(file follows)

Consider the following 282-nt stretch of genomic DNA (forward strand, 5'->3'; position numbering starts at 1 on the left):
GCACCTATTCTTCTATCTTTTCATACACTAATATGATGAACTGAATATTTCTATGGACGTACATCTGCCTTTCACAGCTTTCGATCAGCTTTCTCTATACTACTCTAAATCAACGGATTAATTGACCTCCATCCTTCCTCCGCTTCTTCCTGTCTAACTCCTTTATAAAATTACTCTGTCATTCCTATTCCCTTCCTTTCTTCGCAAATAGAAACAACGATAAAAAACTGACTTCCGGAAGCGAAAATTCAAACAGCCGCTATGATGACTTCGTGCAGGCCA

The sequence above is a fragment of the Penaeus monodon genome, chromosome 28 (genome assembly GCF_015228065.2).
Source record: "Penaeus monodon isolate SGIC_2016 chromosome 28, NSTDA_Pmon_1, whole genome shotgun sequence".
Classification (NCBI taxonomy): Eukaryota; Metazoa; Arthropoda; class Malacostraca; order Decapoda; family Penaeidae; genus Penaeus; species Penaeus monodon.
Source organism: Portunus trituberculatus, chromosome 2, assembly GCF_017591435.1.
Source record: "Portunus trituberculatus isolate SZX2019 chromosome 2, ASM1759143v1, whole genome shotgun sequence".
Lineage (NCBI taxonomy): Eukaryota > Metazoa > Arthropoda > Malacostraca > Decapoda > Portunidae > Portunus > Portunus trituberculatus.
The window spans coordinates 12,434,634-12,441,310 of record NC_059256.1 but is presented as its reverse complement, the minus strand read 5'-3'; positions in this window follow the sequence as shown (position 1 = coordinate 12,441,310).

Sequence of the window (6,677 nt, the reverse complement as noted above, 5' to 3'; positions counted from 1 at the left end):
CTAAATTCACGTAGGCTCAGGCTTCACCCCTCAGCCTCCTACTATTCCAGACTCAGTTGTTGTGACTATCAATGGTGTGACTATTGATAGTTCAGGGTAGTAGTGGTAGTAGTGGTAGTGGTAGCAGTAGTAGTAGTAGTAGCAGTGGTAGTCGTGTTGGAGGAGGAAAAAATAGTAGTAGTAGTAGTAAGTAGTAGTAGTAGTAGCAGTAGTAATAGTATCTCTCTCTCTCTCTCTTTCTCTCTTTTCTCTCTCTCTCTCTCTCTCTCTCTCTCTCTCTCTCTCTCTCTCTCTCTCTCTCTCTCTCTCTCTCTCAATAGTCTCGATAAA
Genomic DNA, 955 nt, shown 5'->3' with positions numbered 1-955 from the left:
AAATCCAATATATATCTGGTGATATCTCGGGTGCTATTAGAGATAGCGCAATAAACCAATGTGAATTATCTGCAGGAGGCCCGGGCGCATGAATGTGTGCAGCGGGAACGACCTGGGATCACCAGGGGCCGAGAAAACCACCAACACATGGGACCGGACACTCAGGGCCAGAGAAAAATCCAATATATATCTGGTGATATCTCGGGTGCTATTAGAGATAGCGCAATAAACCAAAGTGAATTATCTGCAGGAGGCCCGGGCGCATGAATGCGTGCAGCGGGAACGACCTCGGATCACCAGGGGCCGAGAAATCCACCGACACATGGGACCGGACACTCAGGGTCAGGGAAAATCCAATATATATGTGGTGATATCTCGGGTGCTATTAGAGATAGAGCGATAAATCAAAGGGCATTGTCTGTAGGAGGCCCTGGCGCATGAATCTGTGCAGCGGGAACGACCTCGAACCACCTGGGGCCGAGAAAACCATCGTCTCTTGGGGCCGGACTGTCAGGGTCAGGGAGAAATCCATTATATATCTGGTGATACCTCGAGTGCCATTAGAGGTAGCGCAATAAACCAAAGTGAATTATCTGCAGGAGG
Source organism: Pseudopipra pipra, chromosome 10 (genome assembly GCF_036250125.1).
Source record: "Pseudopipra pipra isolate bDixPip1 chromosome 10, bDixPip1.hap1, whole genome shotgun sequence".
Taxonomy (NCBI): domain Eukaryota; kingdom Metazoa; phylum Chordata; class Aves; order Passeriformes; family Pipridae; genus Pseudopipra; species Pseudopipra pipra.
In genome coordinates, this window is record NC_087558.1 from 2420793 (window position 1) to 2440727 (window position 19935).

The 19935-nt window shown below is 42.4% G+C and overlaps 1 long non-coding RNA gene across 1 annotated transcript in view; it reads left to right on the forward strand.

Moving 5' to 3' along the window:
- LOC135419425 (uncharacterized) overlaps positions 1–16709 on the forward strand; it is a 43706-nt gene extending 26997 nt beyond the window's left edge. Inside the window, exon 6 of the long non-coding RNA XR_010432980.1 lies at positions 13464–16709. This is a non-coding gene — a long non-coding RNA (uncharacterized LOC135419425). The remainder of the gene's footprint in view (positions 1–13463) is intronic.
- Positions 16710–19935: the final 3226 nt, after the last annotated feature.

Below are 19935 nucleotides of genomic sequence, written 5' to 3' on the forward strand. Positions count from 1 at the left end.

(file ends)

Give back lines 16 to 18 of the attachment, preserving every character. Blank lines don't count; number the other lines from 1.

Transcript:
Taxonomy (NCBI): domain Eukaryota; kingdom Metazoa; phylum Chordata; class Aves; order Passeriformes; family Pipridae; genus Pseudopipra; species Pseudopipra pipra.
In genome coordinates, this window is record NC_087558.1 from 2420793 (window position 1) to 2440727 (window position 19935).

The 19935-nt window shown below is 42.4% G+C and overlaps 1 long non-coding RNA gene across 1 annotated transcript in view; it reads left to right on the forward strand.